Grieving the loss of a loved one looks different for everyone. Each person has their own unique needs and ways of coping with a loss. But did you know that interacting with animals can actually help you grieve? Whether you feel overwhelmed by stress, struggle to keep a routine going, or have a child who won’t talk about their feelings, animals can help you and your family as you move along your grief journey. Here are 5 ways that animals can provide support and care to those who are grieving.
Boost Mental Health
Did you know that just being around animals can improve your mental health? For most people, just being in the presence of an animal can help boost positive hormones like dopamine and decrease stress-related hormones. Interacting with animals can also reduce anxiety and help those with depression.
Even more importantly, animals provide companionship – an important need after losing a loved one. Many people struggle with loneliness after someone they love dies, but a pet can combat loneliness through their presence.
Provide Physical Benefits
Animals can also provide physical benefits to those who are grieving. Pets, especially dogs, need exercise, which helps their owners stay active. Exercising is known to help with depression and sadness, which are common during times of grief.
Plus, having a pet can encourage you to take care of yourself. No matter what type of pet you have, your animal friend relies on you to feed and care for them, which can motivate you to get moving when you don’t feel like it. Even more importantly, having a pet can encourage you to take better care of yourself – whether that’s through exercise, diet, or choosing to do things you love.
After losing someone you love, you may feel like your world has been turned upside down. That feeling can make everyday life a struggle, but sticking to a routine can give you a sense of normalcy when everything else feels chaotic.
Animals need to be fed and cared for on a regular basis, which can help you create a structured routine. The motivation to care for a pet that’s relying on you can encourage you to keep moving and stick to your daily routine. Whether you’re feeding your pet iguana, playing with your pet rabbit, or taking your dog for a walk, a routine can help you find your new normal at a time when your world might feel hectic and stressful.
Give Social Support
Social support is important after the death of someone you love. But did you know that animals can provide social support, too? Animals are great to talk to, and most pet owners have built relationships with their pets. This relationship can reduce loneliness, especially for those struggling with grief.
In fact, one study about social support found that people who had pets or interacted with animals were more likely to feel supported in their grief. Because most animals are very loving and enjoy attention, they provide an unconditional, endless source of companionship for grieving people.
Help Children Process Grief
Coping with grief can be a struggle for children. Their brains are still developing and learning to navigate the world and their emotions. The death of someone they love can bring on emotions they are unprepared to handle. While they struggle to understand their feelings, they must also learn how to process their grief and the sudden absence of someone they knew well.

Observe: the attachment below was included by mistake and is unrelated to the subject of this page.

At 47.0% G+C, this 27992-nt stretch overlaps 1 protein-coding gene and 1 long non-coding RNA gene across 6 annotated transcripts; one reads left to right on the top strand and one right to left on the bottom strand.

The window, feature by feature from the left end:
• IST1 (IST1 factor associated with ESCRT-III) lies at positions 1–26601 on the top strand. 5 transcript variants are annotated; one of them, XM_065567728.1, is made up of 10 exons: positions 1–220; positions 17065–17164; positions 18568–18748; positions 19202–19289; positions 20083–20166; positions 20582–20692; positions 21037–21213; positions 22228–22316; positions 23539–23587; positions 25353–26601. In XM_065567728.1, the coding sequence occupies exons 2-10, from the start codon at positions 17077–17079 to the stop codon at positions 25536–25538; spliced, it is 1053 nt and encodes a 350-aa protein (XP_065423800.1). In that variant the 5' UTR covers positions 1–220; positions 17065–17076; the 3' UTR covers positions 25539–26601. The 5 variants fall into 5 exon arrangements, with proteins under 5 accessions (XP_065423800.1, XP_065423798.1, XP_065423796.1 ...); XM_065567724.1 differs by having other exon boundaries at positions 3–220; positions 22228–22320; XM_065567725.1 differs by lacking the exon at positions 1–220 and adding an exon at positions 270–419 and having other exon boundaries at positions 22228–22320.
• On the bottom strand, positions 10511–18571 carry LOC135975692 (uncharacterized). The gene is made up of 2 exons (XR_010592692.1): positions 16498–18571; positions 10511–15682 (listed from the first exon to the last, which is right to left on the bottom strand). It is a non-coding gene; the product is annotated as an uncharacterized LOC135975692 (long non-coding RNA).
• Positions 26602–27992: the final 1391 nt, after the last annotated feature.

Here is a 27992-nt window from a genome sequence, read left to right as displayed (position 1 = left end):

Spending time with an animal can comfort a child. But many children also love talking to animals, which can help them learn how to talk about their emotions. Many children may not feel comfortable sharing their feelings with an adult, or they may not know how to describe their emotions. Talking to an animal provides a low-pressure way for children to explore their feelings and begin to process their grief.
Different Kinds of Support Animals
Animals can support people who are grieving in different ways, depending on their level of training! Here are the different ways animals can help.
As a pet
An animal doesn’t need to be certified or specially trained to help with grief! Any pet can provide emotional support to its owner. Even pet fish can help your mental health!
As a therapy animal
Therapy animals are typically pets that help support large groups of people. For example, dogs or other animals that visit hospital patients are therapy animals. So are grief therapy dogs that some funeral homes have. Therapy animals don’t always need to be trained or certified, but they must be well-behaved and may need to undergo obedience training.
As an emotional support animal
Just like therapy animals, emotional support animals (ESAs) don’t need to be trained or certified. But instead of helping a group of people, ESAs help a particular person with a mental or psychological disability. To obtain an ESA, a person must receive a prescription letter from a licensed mental health professional who determines that an animal would benefit them. ESAs are not service animals since they only provide mental health support and aren’t trained to perform a particular task.
As a certified service animal
A service animal is trained to perform a specific task for someone with a specific disability. For example, a seeing-eye dog is trained to guide someone who is blind or visually impaired, so it would be a service animal. Service animals must be specially trained and certified to assist someone with a disability.
While everyone has different needs, interacting with animals can greatly benefit you while you’re grieving. Whether you spend time with your own pet, interact with a therapy animal, or apply for an emotional support or service animal, consider spending time with an animal as you continue your grief journey.